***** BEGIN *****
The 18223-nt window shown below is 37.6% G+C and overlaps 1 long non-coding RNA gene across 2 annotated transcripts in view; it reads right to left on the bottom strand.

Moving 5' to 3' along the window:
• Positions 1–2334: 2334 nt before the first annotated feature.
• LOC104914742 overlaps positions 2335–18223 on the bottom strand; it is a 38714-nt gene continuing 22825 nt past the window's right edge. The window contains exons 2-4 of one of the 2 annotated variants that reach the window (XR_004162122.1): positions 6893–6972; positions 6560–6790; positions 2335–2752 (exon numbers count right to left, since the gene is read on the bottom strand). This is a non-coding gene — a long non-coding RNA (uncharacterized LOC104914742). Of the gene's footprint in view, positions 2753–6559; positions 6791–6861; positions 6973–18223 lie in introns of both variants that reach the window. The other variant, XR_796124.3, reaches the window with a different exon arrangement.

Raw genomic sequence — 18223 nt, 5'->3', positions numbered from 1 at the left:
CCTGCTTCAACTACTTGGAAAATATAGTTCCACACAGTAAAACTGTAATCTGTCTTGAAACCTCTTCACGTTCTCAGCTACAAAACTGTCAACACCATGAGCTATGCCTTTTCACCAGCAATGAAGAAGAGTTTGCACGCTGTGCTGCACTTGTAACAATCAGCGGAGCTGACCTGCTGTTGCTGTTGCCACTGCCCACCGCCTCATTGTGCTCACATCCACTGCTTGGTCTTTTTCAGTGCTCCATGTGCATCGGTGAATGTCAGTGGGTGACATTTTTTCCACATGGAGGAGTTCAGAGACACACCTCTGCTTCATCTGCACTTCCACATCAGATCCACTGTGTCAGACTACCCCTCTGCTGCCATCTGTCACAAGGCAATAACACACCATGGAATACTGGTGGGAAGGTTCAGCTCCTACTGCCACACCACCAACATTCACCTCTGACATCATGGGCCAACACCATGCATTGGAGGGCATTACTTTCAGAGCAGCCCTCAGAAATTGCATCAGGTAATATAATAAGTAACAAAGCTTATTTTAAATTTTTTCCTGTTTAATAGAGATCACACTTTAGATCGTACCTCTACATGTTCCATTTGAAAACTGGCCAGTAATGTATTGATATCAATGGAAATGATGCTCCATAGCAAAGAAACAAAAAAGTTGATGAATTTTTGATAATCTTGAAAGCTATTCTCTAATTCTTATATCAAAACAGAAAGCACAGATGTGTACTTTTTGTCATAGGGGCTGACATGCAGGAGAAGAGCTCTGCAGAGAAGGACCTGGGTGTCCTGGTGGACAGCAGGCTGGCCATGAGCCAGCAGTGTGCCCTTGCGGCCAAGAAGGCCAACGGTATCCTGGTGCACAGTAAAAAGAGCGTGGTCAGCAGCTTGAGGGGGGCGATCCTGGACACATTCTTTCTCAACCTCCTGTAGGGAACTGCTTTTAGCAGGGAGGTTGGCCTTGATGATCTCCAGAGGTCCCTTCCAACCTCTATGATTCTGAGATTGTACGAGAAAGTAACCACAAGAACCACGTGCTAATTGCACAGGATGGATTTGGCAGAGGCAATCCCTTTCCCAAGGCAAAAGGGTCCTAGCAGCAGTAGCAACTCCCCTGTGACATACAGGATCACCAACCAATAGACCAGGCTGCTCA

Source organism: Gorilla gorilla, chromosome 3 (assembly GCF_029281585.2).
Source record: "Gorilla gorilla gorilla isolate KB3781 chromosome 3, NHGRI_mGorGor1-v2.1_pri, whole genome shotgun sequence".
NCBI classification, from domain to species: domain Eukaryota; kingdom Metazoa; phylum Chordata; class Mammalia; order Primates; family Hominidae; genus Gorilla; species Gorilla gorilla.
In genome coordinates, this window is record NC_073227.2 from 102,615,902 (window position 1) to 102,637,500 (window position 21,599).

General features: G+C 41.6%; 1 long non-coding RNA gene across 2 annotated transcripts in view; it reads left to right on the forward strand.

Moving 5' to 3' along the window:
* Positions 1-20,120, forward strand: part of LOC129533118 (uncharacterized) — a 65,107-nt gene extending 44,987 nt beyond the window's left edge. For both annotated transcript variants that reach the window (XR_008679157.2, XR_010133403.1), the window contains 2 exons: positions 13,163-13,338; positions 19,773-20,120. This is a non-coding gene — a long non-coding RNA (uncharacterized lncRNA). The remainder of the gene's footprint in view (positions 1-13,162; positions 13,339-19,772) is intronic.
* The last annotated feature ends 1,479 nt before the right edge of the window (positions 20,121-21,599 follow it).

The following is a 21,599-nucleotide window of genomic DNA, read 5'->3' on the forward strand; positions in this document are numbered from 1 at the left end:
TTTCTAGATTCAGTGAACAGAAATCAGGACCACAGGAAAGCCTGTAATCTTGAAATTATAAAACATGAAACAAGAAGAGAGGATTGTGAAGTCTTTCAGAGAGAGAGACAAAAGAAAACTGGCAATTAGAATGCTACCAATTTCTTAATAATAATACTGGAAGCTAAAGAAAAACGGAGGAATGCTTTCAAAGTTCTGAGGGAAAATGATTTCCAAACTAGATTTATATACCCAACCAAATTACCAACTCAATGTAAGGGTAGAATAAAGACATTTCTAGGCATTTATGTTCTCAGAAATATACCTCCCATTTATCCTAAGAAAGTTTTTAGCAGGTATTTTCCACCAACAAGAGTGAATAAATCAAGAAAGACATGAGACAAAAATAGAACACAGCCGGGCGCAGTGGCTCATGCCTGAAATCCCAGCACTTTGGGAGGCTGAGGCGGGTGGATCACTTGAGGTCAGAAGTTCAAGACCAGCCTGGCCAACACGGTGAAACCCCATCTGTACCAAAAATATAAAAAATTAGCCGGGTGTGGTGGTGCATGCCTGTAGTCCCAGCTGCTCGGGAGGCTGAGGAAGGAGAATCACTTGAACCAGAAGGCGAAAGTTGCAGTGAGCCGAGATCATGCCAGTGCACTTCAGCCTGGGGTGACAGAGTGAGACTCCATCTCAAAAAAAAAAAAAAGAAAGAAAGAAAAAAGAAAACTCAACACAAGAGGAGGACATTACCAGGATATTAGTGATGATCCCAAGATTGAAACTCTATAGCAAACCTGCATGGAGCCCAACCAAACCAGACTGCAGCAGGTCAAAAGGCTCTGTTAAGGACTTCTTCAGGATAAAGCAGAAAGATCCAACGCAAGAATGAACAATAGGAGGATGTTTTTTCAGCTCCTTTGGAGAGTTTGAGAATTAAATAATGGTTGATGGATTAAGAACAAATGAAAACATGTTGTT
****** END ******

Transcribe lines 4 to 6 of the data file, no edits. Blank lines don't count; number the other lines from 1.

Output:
• LOC104914742 overlaps positions 2335–18223 on the bottom strand; it is a 38714-nt gene continuing 22825 nt past the window's right edge. The window contains exons 2-4 of one of the 2 annotated variants that reach the window (XR_004162122.1): positions 6893–6972; positions 6560–6790; positions 2335–2752 (exon numbers count right to left, since the gene is read on the bottom strand). This is a non-coding gene — a long non-coding RNA (uncharacterized LOC104914742). Of the gene's footprint in view, positions 2753–6559; positions 6791–6861; positions 6973–18223 lie in introns of both variants that reach the window. The other variant, XR_796124.3, reaches the window with a different exon arrangement.

Raw genomic sequence — 18223 nt, 5'->3', positions numbered from 1 at the left:
CCTGCTTCAACTACTTGGAAAATATAGTTCCACACAGTAAAACTGTAATCTGTCTTGAAACCTCTTCACGTTCTCAGCTACAAAACTGTCAACACCATGAGCTATGCCTTTTCACCAGCAATGAAGAAGAGTTTGCACGCTGTGCTGCACTTGTAACAATCAGCGGAGCTGACCTGCTGTTGCTGTTGCCACTGCCCACCGCCTCATTGTGCTCACATCCACTGCTTGGTCTTTTTCAGTGCTCCATGTGCATCGGTGAATGTCAGTGGGTGACATTTTTTCCACATGGAGGAGTTCAGAGACACACCTCTGCTTCATCTGCACTTCCACATCAGATCCACTGTGTCAGACTACCCCTCTGCTGCCATCTGTCACAAGGCAATAACACACCATGGAATACTGGTGGGAAGGTTCAGCTCCTACTGCCACACCACCAACATTCACCTCTGACATCATGGGCCAACACCATGCATTGGAGGGCATTACTTTCAGAGCAGCCCTCAGAAATTGCATCAGGTAATATAATAAGTAACAAAGCTTATTTTAAATTTTTTCCTGTTTAATAGAGATCACACTTTAGATCGTACCTCTACATGTTCCATTTGAAAACTGGCCAGTAATGTATTGATATCAATGGAAATGATGCTCCATAGCAAAGAAACAAAAAAGTTGATGAATTTTTGATAATCTTGAAAGCTATTCTCTAATTCTTATATCAAAACAGAAAGCACAGATGTGTACTTTTTGTCATAGGGGCTGACATGCAGGAGAAGAGCTCTGCAGAGAAGGACCTGGGTGTCCTGGTGGACAGCAGGCTGGCCATGAGCCAGCAGTGTGCCCTTGCGGCCAAGAAGGCCAACGGTATCCTGGTGCACAGTAAAAAGAGCGTGGTCAGCAGCTTGAGGGGGGCGATCCTGGACACATTCTTTCTCAACCTCCTGTAGGGAACTGCTTTTAGCAGGGAGGTTGGCCTTGATGATCTCCAGAGGTCCCTTCCAACCTCTATGATTCTGAGATTGTACGAGAAAGTAACCACAAGAACCACGTGCTAATTGCACAGGATGGATTTGGCAGAGGCAATCCCTTTCCCAAGGCAAAAGGGTCCTAGCAGCAGTAGCAACTCCCCTGTGACATACAGGATCACCAACCAATAGACCAGGCTGCTCA